• It is generally accepted that the near surface search space for mineral deposits in Australia and elsewhere in the world has been well explored and the frontier of exploration lies beneath post-mineralisation cover. The Exploring for the Future program aims to unlock this new search space in northern Australia and parts of southern Australia by reducing the technical risk of mineral exploration through the provision of innovative pre-competitive data and information. The first step to de-risk undercover exploration is to simply define the depth to prospective rocks as cover-thickness places first order constraints on the economic search space. With this aim in mind we present a preliminary model of the depth to pre-Neoproterozoic rocks between Tennant Creek and Mt Isa, an area of focused integrated studies of the Exploring for the Future program. This work aims to compliment recent and ongoing mineral potential assessments in this region, which suggest covered pre-Neoproterozoic rocks are prospective for iron oxide-copper-gold and sediment hosted base metal mineral deposits. Our model utilises a dasets of over eight four thousand point estimates of the depth to pre- Neoproterozoic strata from boreholes, reflection seismic profile interpretations and depth to magnetic top estimates mostly sourced from the new Estimates of Geological and Geophysical Surfaces database supplemented by the distribution of pre-Neoproterozoic strata outcrops. These constraints were objectively queried based on their reliability, subsampled at 0.05 degrees and gridded using an adjustable tension continuous curvature-surfacing algorithm. The result shows Palaeozoic cover-thickness generally increases away from outcrops with a notable exception east of Tennant Creek where cover-thickness is typically less than 250 m thick. Fortuitously, this region of shallow cover termed the East Tennant Ridge corresponds with a region recently assess to have potential to host iron oxide-copper-gold mineralisation.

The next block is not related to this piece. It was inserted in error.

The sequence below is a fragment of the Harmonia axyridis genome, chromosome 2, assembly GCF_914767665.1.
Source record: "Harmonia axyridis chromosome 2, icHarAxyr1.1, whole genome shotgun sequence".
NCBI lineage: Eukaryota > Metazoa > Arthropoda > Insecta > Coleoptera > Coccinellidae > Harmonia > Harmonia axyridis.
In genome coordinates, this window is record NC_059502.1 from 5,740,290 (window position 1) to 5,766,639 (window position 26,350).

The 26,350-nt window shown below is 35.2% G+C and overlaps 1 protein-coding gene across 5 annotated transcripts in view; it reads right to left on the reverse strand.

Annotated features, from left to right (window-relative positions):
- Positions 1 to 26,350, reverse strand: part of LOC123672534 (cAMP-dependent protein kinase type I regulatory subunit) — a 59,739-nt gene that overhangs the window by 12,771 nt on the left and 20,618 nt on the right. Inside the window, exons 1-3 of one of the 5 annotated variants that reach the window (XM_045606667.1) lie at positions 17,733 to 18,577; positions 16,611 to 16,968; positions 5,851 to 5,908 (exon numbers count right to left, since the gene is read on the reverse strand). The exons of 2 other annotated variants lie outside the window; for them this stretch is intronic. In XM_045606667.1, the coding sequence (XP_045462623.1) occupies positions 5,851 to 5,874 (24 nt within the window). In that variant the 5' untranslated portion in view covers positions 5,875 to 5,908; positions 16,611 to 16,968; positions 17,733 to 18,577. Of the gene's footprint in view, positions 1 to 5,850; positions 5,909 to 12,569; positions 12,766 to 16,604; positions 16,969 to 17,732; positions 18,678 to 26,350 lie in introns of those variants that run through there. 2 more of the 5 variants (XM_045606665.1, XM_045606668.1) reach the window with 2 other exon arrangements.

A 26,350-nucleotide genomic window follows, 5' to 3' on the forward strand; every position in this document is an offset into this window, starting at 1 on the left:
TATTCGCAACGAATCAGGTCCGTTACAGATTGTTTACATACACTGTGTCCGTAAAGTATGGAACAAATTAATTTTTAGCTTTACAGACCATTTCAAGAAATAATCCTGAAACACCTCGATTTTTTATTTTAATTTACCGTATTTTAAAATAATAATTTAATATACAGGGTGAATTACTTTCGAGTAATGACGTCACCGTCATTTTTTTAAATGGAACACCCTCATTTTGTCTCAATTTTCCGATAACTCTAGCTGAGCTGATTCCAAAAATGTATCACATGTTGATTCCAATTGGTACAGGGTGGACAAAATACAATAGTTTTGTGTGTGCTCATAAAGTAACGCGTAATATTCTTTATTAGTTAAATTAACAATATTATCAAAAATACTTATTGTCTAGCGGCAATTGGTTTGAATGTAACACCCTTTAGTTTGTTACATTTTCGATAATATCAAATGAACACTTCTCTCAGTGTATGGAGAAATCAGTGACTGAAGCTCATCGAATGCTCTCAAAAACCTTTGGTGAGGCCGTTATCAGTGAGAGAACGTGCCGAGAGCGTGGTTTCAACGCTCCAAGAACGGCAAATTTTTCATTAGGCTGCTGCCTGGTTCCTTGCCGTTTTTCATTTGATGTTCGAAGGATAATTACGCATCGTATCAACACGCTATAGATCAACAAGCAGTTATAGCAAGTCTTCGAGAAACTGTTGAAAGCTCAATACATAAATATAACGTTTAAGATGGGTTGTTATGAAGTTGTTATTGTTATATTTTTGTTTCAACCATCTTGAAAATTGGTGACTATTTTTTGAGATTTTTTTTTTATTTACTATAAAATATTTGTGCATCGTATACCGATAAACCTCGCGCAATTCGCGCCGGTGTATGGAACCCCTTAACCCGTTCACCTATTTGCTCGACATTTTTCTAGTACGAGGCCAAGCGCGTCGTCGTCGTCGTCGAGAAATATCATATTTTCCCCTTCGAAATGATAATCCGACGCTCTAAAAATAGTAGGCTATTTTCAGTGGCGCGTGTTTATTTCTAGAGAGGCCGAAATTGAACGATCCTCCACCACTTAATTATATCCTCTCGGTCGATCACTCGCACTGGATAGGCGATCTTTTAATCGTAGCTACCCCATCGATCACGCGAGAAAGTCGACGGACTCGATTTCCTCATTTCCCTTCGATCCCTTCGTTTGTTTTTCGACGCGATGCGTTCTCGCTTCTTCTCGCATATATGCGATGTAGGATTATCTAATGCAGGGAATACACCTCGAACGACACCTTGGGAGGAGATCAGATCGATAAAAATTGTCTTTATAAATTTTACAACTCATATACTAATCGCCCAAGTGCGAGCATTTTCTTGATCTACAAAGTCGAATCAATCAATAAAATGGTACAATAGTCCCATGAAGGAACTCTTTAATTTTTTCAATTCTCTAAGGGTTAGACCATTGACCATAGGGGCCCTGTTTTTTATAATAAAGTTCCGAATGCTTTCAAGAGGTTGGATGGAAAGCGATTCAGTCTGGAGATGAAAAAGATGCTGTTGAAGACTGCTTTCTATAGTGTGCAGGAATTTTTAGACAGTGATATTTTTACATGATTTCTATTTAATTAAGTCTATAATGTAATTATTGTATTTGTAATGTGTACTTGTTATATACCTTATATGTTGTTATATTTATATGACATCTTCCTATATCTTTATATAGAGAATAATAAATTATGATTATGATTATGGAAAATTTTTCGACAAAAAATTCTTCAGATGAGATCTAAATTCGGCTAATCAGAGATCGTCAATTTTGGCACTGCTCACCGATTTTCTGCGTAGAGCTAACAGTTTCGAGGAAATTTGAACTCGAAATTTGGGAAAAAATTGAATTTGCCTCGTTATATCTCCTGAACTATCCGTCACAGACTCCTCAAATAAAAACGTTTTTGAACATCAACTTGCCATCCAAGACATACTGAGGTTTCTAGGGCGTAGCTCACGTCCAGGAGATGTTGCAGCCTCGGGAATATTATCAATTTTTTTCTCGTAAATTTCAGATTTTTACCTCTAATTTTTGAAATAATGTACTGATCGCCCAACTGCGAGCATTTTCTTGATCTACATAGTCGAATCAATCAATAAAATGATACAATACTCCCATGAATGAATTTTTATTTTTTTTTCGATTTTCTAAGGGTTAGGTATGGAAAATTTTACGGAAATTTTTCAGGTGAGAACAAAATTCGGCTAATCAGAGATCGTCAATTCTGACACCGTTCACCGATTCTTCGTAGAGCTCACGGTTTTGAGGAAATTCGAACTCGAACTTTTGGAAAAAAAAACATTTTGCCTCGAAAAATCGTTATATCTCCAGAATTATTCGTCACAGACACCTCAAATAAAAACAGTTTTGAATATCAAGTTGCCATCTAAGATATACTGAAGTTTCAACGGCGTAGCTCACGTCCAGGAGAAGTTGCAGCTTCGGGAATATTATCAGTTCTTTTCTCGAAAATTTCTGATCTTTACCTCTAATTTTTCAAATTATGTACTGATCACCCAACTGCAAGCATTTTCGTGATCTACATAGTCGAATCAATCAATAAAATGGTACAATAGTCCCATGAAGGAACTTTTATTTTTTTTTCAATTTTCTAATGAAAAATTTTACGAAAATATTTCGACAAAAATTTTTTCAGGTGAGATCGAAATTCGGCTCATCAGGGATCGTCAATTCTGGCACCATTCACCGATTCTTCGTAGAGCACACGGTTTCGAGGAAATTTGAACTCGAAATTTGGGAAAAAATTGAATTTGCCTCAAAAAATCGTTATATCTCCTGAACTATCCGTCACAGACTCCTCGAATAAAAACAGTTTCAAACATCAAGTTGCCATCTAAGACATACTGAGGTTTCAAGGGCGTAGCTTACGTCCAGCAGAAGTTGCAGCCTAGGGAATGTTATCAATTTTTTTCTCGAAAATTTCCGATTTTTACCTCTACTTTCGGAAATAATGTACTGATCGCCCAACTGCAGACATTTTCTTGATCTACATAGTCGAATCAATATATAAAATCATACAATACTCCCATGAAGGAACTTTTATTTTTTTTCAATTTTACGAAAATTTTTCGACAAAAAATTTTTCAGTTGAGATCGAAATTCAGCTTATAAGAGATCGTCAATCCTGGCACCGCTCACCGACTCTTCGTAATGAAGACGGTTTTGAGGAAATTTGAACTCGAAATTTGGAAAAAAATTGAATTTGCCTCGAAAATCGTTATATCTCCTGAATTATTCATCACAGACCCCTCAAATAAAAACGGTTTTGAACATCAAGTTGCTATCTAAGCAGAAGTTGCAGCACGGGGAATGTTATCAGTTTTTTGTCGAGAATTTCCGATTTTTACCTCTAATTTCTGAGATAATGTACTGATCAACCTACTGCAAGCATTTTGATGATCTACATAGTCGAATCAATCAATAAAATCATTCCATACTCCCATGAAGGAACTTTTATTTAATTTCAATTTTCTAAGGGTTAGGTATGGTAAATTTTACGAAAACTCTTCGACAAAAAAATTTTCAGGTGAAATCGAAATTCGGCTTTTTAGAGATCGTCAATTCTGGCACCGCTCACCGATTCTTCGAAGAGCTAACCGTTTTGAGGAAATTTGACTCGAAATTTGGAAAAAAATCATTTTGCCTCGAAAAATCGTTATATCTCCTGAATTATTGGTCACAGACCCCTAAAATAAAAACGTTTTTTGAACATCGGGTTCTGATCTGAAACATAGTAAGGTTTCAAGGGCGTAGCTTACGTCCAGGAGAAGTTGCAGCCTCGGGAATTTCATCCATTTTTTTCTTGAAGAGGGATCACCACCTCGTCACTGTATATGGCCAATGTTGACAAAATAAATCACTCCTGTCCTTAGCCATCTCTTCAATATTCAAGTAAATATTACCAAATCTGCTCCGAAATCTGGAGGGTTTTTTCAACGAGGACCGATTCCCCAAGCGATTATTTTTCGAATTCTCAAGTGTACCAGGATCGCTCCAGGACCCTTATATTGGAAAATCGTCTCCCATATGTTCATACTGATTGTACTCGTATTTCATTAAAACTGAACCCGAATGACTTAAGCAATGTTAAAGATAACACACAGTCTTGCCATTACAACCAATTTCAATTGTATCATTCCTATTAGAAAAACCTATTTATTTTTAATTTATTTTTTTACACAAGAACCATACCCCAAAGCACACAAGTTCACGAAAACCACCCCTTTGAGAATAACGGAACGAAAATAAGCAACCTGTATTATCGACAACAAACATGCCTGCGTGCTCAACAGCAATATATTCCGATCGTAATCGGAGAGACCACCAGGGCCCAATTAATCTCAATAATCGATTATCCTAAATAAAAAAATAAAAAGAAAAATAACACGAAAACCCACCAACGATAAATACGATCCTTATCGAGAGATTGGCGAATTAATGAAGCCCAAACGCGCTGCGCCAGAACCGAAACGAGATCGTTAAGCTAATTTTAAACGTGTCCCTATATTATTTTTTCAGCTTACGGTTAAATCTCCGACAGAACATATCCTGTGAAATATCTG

• <p>In the South Nicholson region of Queensland and the Northern Territory, the Paleoproterozoic Isa Superbasin and the Mesoproterozoic South Nicholson Basin have the potential to host both conventional and unconventional petroleum systems (Gorton & Troup, 2018). The region remains poorly explored however with only 19 petroleum wells drilled in total (Carr et al., 2016). Although nine stratigraphic intervals are described as potential source rocks, data coverage is extremely limited and a large proportion of the available data is old and of poor quality. To more comprehensively characterise these organic rich source rocks, higher resolution coverages of pre-competitive geochemical data is required (Jarrett et al. 2018). <p>This report contains the total organic carbon (TOC) content and Rock-Eval pyrolysis data of 674 samples selected from twelve drill cores housed in the Geological Survey of Queensland’s Brisbane core repository including Amoco DDH 83-1, Amoco DDH 83-2, Amoco DDH 83-3, Amoco DDH 83-4, Argyle Creek 1, Armraynald 1, Burketown 1, Desert Creek 1, Egilabria 1, Egilabria 2 DW1, Egilabria 4, Morstone 1, MORSTONE DDH1. This data was generated at the Isotope and Organic Geochemistry Laboratory at Geoscience Australia as part of the Exploring for the Future program.

  • A review of mineral exploration trends, activities and discoveries in Australia in 2017-2018